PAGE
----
“The ICO is considering the judgment from the European Court of Justice in the Schrems II case and its impact on international data transfers, which are vital for the global economy.

“We stand ready to support UK organisations and will be working with UK Government and international agencies to ensure that global data flows may continue and that people’s personal data is protected.” 

Since then they have issued a statement that further work is underway to produce further guidance.
However, there are a number of important steps you should take to ensure you address the issues highlighted by the CJEU’s decision:

  1. Review all data transfers to third countries and the basis for the transfer. 
    Look out for transfers to third countries on the basis of Privacy Shield, SCCs or Binding Corporate Rules (“BCRs”). These transfers can be to other organisations within your group or to third parties.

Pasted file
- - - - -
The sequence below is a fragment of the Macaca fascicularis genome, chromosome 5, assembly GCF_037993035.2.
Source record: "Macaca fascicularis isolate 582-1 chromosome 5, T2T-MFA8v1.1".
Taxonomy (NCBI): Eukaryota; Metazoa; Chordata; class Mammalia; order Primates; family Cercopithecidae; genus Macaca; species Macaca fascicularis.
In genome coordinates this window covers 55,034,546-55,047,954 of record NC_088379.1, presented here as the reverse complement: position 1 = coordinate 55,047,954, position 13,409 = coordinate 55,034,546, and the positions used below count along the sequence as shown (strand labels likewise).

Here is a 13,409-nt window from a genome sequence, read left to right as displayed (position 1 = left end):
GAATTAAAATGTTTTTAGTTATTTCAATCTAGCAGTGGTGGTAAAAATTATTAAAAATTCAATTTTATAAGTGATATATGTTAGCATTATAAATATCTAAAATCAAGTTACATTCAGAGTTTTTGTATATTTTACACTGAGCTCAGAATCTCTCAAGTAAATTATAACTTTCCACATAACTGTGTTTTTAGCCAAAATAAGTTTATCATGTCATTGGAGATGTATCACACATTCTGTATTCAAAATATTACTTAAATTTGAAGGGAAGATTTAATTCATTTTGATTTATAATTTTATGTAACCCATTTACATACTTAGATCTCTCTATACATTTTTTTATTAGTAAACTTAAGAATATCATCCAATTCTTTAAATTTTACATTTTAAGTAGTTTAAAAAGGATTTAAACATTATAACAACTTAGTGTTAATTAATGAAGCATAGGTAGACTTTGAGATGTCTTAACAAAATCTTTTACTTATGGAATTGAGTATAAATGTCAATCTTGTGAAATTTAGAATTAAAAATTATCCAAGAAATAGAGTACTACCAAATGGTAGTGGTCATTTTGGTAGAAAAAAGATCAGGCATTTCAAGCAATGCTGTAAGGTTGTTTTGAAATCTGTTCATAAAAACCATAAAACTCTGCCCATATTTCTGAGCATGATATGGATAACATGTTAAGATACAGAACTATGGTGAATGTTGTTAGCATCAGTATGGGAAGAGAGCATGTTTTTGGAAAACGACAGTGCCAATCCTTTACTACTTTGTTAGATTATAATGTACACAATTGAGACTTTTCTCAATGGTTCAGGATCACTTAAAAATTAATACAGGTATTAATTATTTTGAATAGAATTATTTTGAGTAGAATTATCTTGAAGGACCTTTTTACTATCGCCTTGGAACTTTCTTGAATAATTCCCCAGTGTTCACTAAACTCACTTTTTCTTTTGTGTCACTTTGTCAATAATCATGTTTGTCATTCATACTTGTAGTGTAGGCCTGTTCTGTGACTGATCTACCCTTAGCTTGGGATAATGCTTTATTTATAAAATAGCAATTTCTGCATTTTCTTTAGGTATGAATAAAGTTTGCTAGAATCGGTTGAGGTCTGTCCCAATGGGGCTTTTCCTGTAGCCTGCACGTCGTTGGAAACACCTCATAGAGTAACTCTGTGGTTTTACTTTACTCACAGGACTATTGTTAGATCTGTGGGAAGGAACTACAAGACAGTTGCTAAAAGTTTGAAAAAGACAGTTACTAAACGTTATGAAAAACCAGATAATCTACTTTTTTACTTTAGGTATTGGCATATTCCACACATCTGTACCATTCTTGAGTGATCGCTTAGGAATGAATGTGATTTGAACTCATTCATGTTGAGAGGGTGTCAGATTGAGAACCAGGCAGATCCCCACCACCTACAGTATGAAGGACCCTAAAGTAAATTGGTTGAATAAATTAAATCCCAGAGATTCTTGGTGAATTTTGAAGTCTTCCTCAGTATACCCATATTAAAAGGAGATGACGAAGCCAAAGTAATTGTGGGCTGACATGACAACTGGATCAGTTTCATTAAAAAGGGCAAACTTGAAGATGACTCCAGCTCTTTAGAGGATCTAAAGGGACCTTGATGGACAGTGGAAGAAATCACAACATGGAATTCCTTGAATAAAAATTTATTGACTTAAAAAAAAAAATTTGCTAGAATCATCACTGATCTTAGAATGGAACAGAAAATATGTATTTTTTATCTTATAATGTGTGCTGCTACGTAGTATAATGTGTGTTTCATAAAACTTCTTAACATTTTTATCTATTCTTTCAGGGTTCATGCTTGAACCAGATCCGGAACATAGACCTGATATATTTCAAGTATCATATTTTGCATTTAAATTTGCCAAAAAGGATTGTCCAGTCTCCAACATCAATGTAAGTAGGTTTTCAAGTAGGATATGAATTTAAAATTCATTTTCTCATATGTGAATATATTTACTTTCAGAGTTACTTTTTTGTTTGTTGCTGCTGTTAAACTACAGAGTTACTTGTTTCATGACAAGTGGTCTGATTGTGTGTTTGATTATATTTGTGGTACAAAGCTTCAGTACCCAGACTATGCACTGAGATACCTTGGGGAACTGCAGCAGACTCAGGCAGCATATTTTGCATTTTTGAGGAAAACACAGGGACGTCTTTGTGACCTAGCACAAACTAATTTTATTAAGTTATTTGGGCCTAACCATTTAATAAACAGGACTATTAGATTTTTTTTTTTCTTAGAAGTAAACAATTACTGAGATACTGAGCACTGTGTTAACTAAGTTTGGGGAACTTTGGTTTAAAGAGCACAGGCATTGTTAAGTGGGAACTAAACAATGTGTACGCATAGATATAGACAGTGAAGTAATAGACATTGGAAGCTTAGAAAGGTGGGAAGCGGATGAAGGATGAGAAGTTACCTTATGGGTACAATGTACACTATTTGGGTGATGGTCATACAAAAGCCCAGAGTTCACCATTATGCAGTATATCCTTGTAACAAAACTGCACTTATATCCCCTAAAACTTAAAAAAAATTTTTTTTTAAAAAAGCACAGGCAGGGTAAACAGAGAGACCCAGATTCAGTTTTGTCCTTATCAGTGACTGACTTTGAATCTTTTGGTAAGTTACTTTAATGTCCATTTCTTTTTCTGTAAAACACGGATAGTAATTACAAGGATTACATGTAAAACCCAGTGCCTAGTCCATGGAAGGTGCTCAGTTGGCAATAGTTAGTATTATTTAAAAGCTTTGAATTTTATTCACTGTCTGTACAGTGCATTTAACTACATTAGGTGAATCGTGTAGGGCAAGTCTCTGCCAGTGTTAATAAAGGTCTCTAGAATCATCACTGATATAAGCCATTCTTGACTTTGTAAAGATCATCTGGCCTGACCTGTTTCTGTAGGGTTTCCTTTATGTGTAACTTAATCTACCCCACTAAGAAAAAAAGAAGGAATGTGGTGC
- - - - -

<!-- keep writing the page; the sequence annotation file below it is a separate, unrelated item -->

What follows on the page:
2. Assess each transfer. 
    As the business making an international transfer you should verify the following: the third country to which data will be transferred; whether domestic law enables public authorities to access data; whether such access is limited to what is necessary and proportionate; what additional safeguards, if any, should be applied to protect the data (e.g. encryption); whether domestic law provides effective remedies for data subjects. 
  3. Only transfer where equivalent protection is afforded.
    If, like in the U.S., the domestic laws of the third country take primacy and do not respect the protections afforded by an appropriate safeguard then you must suspend or terminate further exports of data.
  4. Develop a plan for transfers made on the basis of Privacy Shield.